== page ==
From teacher surveys to policy papers to major research projects, it’s clear that most traditional elementary teacher preparation programs aren’t cutting it. Scrapping them in favor of short alternative programs is tempting, but a menu of prep options seems to me to be the wisest route—at least until we’ve done enough experimenting to identify best practices.
Among those looking to improve traditional preparation programs, some of the best work I’ve seen has come from the National Council on Teacher Quality (NCTQ). Yes, it’s hard hitting—but it’s also finding programs worthy of praise and making constructive suggestions. Last spring NCTQ’s president, Kate Walsh, published a terrific article with several important recommendations regarding what elementary teachers must know before they enter the classroom: research on early reading, the Common Core for mathematics and English language arts, classroom management, cognitive psychology (especially how memory works), and assessment.
I can’t argue with any of these recommendations—but I can add to them. Terrific elementary school teachers introduce children to the world through literary, scientific, historical, and artistic lenses. They field questions that even very well-educated adults have a hard time answering—and they do so in engaging ways that make accurate answers accessible to children.
Why is the sky blue? Who was Shakespeare? Where does rainwater go? How were the pyramids built? What did Martin Luther King Jr. do? What happens to fish when a pond freezes? Who invented writing? Can astronauts land on Jupiter? How does a violin work?
Many prep programs either assume that elementary academics are simple or are unaware of the importance of building broad knowledge and academic vocabulary in the elementary grades. Thus, they devote the vast majority of their course time to educational philosophies, child development theories, pedagogical techniques, and the like. (Some prep programs offer subject specializations, such as in science or language arts, but that doesn’t help much since elementary teachers usually teach all subjects.) This shortchanging of elementary academics has terrible consequences: expectations for what children can and should learn tend to be too low, teachers’ knowledge is often insufficient to answer children’s many questions, and children’s eagerness to learn slowly dulls.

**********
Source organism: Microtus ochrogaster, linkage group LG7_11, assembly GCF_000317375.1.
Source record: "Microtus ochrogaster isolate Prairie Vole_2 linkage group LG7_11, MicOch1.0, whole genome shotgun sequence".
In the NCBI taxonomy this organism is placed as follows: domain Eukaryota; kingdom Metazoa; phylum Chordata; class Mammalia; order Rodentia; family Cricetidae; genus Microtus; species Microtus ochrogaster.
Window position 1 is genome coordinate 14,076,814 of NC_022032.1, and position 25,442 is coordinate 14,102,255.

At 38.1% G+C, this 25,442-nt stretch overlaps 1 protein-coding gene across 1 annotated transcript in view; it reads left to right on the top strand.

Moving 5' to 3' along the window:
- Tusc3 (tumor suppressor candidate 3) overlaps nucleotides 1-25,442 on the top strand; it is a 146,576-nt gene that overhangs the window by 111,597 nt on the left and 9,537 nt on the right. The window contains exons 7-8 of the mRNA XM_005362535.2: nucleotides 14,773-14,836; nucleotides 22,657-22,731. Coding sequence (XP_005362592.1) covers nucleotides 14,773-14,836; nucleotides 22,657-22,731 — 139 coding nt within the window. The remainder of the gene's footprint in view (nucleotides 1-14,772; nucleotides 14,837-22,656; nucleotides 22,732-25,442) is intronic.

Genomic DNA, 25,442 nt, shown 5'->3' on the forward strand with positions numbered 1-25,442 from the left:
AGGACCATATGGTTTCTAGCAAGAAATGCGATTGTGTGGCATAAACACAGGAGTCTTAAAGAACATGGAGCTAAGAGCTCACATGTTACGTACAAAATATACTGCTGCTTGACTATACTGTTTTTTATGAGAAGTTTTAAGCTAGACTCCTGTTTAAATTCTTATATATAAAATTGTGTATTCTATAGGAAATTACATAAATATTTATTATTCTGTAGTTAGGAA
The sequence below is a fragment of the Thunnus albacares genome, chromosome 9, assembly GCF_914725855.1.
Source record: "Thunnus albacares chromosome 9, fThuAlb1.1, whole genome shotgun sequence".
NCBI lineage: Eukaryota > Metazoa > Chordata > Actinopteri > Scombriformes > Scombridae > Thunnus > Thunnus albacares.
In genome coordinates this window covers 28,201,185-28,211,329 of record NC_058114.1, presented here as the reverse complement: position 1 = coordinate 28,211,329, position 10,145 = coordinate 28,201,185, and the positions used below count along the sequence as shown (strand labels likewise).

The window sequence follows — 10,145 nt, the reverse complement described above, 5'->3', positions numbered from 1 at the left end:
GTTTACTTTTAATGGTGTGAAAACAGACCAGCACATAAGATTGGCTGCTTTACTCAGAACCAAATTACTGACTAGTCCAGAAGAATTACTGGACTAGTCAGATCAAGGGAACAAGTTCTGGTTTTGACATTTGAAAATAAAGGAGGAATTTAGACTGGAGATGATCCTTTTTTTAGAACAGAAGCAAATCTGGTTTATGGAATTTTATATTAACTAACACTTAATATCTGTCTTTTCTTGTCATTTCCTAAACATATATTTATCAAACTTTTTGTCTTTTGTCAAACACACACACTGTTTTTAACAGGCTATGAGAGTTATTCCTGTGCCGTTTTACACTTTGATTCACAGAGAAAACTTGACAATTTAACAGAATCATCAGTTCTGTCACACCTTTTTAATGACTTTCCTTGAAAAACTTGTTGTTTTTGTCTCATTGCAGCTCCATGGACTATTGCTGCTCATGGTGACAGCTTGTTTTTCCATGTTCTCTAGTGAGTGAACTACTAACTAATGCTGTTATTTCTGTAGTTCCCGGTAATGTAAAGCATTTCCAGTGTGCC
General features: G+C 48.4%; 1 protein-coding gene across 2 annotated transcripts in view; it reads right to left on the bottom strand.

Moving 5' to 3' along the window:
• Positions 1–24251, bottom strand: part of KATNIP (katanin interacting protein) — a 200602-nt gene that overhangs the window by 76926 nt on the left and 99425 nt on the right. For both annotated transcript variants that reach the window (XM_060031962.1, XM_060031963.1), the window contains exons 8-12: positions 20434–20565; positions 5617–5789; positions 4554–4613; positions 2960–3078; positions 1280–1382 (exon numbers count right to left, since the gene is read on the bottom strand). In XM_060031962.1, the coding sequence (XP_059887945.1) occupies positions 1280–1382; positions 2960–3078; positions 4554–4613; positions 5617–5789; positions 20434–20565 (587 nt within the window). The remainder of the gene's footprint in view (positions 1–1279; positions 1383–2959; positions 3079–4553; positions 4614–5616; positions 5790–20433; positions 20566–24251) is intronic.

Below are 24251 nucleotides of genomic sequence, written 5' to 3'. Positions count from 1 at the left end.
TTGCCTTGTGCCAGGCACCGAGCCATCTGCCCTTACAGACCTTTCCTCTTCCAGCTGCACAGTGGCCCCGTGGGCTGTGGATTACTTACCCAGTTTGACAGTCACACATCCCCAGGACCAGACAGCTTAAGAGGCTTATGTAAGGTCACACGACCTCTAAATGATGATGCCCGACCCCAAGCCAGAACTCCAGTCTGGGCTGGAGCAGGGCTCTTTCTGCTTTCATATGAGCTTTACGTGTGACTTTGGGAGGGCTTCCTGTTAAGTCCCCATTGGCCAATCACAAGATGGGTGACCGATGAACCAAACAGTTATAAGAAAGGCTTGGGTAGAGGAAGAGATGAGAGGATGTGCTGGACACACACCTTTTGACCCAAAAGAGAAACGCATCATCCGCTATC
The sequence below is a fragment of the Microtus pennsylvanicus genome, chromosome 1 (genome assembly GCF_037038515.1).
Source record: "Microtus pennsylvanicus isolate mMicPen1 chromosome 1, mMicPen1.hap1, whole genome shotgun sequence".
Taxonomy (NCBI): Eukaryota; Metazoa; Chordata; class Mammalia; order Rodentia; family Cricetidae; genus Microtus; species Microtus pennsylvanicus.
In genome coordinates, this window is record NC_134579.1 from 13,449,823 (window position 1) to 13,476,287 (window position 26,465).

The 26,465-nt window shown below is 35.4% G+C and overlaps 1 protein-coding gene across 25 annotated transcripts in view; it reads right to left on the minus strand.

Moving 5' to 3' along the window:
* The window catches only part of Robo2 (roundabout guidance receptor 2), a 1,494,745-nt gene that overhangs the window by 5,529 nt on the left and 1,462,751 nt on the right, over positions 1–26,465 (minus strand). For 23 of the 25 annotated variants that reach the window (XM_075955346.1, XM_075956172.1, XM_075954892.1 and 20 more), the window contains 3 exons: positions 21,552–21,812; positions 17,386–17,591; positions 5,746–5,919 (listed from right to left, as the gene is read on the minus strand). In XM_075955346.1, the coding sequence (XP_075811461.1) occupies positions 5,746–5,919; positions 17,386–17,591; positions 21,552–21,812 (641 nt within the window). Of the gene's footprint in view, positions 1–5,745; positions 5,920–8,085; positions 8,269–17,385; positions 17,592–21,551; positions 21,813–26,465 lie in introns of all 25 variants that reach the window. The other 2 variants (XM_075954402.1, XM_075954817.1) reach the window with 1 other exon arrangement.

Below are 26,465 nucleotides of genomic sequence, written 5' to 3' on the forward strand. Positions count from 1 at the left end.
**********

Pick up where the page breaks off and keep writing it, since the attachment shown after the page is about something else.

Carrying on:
Let’s stop shortchanging elementary academics. Let’s create an academic major for elementary teacher prep: World Studies.
To be well prepared to learn by reading in the later grades, children need to complete elementary school with some basic knowledge of the sciences, mathematics, literature, history, geography, and the arts. They need to know a good bit about our world. So do their teachers.
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Getting from Here to World Studies
This is the hard part. First, we have to decide what knowledge is most essential for all elementary students—and thus all elementary teacher candidates—to learn. It’s tempting to simply use the Core Knowledge Sequence for K-5 as is. But everything Kate Walsh outlined is extremely important as well, so time allocation will be tricky. It is more realistic to carve out some subset of the K-5 Sequence as essential for teacher preparation, and then to support teachers in continuously deepening their knowledge in all areas—from assessment to behavior management to early world civilizations—throughout their careers.
Second, we have to use the essential student knowledge to develop a parallel, though somewhat deeper and broader, essential body of knowledge to be learned in teacher prep.
Third, we have to identify related pedagogical content knowledge. This is a relatively new focus of educational research that (over the next couple of decades) promises to make teaching more effective. Say, for instance, that understanding the phases of the moon is included in the essential elementary knowledge. World Studies majors would learn about the moon’s phases and the ways children often misunderstand them—such as thinking that they are caused by the earth’s shadow.
Fourth, we have to consider if these subject matter demands on our elementary teachers are unrealistic. The more I think about the breadth of knowledge and vocabulary that elementary teachers need to teach, the more I wonder if elementary schools—and thus teacher prep programs—should consider departmentalizing instruction in fourth and/or fifth grades. For example, Hung-Hsi Wu, a professor of mathematics at Berkeley, has argued that teaching elementary mathematics is quite complex; he calls for having dedicated math teachers starting no later than fourth grade.
Fifth…. Okay, I give up. This is as far as I’ve gotten. What do you think? Teachers, professors, parents—do you think a World Studies major would enhance elementary teaching? If not, why? If so, how would you refine the idea and go about doing it?